Twelve S, selections (produced by selfing S0 selections) and their parents (Table 1) were evaluated to determine the effects of selecting for K+/Na+ ratio and grain yield. The seeds were grown in the growth-room set at 20°C on capillary matting starting on January 13, 1995. The light intensity in the growth-room was 200-300 μ mol m2 S1 PAR at leaf surface. Seedlings were transplanted into hydroponic culture on January 22, 1995. There were 10 plants (1 row) per selection and 20 plants (2 rows) per parents in each of three replicates. The plants were grown in 6 pots. The size of the pot was 52 x 35 x 16 cm. The pots were well aerated. The plant-to-plant and row-to-row distance was 3.5 and 6.0 cm respectively. Salt stress (100 mol m NaCI) was introduced in three increments over a period of five days starting from January 28, 1995. Phostrogen (0.5 g Phostrogen Ltd, Corwen, Clwyd, UK) was applied to each pot. Phostrogen is blended 10-10-27 NPK fertilizer with 1.3 percent Mg, 0.4 percent Fe and 0.02 percent Mn. A modified Long Ashton Solution (Hewitt, 1966) was used in combination with phostrogen to supply micro-nutrients. The solution in the pots were changed after every 15 days.

Youngest fully-expanded fourth leaves from three plants per selection and five plants per parents per replication were sampled on February 16, 1995 (replication 1) and February 17, 1995 (replications 2 and 3). The leaves were rinsed quickly in distilled water and blotted dry with tissue paper. The samples were placed in Eppendorf tubes and stored in a freezer set at -10°C, Cell sap was extracted by following the method (Gorham et al., 1984). The cell sap was diluted with distilled water. Na+ and K+ contents were estimated form diluted cell sap by using the atomic absorption spectrophotometer (Model-151, Instrumentation Laboratory) and K+/Na+ ratio was determined. All plants (those with the fourth leaf intact and fourth leaf detached) were separately harvested at maturity on May 15, 1995 (replications 2 and 3) and on May 16, 1995 (replication 1). Threshing was done by hand and main tiller height (cm), straw weight per plant (g), fertile spikelets per spike, number of grains per plant, number of grains per spike and grain weight per plant (g) were determined. Statistical analysis were performed by using the Minitab, SYSTAT statistical packages. Analyses of variance (ANOVA) were used to assess significant differences (p<0.05) between means of the selections and parents. Where differences between means were found to he significant (p = 0.05) an LSD test was applied at 5 percent level of significance. The means of plants with the fourth leaf either intact or detached were also compared using Students t test.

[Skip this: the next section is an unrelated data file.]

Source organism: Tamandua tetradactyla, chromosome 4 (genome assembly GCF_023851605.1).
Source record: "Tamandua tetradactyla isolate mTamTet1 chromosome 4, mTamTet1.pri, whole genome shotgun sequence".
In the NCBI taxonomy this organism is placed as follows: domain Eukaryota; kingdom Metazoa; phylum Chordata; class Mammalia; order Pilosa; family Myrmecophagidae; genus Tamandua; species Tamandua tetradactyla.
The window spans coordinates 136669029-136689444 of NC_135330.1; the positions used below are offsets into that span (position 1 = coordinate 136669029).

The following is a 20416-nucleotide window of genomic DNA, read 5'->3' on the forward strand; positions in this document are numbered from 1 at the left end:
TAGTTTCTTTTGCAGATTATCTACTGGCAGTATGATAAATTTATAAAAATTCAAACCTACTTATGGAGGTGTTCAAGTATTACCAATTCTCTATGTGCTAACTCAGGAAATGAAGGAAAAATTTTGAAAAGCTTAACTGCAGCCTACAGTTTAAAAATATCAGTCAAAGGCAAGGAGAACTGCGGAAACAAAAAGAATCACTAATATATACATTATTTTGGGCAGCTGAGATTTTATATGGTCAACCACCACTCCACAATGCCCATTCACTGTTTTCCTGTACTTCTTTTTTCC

Table 1: Twelve S1 selections, their source and used selection criteria

Results and Discussion